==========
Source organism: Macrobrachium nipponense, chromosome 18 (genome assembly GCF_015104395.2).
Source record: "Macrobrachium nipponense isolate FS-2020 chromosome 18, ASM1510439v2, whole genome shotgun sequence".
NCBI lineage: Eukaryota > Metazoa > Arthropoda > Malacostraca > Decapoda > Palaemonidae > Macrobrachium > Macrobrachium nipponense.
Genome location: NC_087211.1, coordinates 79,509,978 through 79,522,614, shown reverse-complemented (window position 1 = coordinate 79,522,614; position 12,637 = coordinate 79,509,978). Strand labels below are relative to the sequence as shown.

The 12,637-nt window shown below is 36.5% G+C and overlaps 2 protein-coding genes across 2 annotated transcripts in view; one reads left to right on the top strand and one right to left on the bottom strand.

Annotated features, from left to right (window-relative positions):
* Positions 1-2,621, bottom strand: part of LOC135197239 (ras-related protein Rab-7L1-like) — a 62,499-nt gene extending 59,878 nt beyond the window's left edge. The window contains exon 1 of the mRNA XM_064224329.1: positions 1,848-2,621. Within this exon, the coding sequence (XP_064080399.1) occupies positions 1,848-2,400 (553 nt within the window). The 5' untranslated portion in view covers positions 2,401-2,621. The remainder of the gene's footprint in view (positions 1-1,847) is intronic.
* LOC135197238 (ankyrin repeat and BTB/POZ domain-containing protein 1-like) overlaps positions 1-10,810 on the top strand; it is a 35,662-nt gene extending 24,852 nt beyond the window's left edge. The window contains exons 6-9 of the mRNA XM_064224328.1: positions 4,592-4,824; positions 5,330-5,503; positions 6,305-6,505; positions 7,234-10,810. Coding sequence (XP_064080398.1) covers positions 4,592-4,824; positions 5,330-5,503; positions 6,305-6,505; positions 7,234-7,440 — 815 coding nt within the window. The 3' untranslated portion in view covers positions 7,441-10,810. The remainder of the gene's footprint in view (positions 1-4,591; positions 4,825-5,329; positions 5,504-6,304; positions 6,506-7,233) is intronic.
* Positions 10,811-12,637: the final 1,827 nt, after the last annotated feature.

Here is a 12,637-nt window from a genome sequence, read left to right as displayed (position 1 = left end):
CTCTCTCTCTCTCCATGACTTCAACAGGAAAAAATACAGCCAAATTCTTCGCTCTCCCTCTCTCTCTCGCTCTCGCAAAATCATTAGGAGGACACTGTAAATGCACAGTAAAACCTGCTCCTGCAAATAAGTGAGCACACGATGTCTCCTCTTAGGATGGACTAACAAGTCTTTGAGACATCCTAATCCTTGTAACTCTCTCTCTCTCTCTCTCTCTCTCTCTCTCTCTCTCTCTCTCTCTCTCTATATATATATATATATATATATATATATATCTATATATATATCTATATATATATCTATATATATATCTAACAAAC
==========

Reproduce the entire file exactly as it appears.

Source organism: Macrobrachium nipponense, chromosome 18 (genome assembly GCF_015104395.2).
Source record: "Macrobrachium nipponense isolate FS-2020 chromosome 18, ASM1510439v2, whole genome shotgun sequence".
NCBI lineage: Eukaryota > Metazoa > Arthropoda > Malacostraca > Decapoda > Palaemonidae > Macrobrachium > Macrobrachium nipponense.
Genome location: NC_087211.1, coordinates 79,509,978 through 79,522,614, shown reverse-complemented (window position 1 = coordinate 79,522,614; position 12,637 = coordinate 79,509,978). Strand labels below are relative to the sequence as shown.

The 12,637-nt window shown below is 36.5% G+C and overlaps 2 protein-coding genes across 2 annotated transcripts in view; one reads left to right on the top strand and one right to left on the bottom strand.

Annotated features, from left to right (window-relative positions):
* Positions 1-2,621, bottom strand: part of LOC135197239 (ras-related protein Rab-7L1-like) — a 62,499-nt gene extending 59,878 nt beyond the window's left edge. The window contains exon 1 of the mRNA XM_064224329.1: positions 1,848-2,621. Within this exon, the coding sequence (XP_064080399.1) occupies positions 1,848-2,400 (553 nt within the window). The 5' untranslated portion in view covers positions 2,401-2,621. The remainder of the gene's footprint in view (positions 1-1,847) is intronic.
* LOC135197238 (ankyrin repeat and BTB/POZ domain-containing protein 1-like) overlaps positions 1-10,810 on the top strand; it is a 35,662-nt gene extending 24,852 nt beyond the window's left edge. The window contains exons 6-9 of the mRNA XM_064224328.1: positions 4,592-4,824; positions 5,330-5,503; positions 6,305-6,505; positions 7,234-10,810. Coding sequence (XP_064080398.1) covers positions 4,592-4,824; positions 5,330-5,503; positions 6,305-6,505; positions 7,234-7,440 — 815 coding nt within the window. The 3' untranslated portion in view covers positions 7,441-10,810. The remainder of the gene's footprint in view (positions 1-4,591; positions 4,825-5,329; positions 5,504-6,304; positions 6,506-7,233) is intronic.
* Positions 10,811-12,637: the final 1,827 nt, after the last annotated feature.

Here is a 12,637-nt window from a genome sequence, read left to right as displayed (position 1 = left end):
CTCTCTCTCTCTCCATGACTTCAACAGGAAAAAATACAGCCAAATTCTTCGCTCTCCCTCTCTCTCTCGCTCTCGCAAAATCATTAGGAGGACACTGTAAATGCACAGTAAAACCTGCTCCTGCAAATAAGTGAGCACACGATGTCTCCTCTTAGGATGGACTAACAAGTCTTTGAGACATCCTAATCCTTGTAACTCTCTCTCTCTCTCTCTCTCTCTCTCTCTCTCTCTCTCTCTCTCTCTCTATATATATATATATATATATATATATATATCTATATATATATCTATATATATATCTATATATATATCTAACAAAC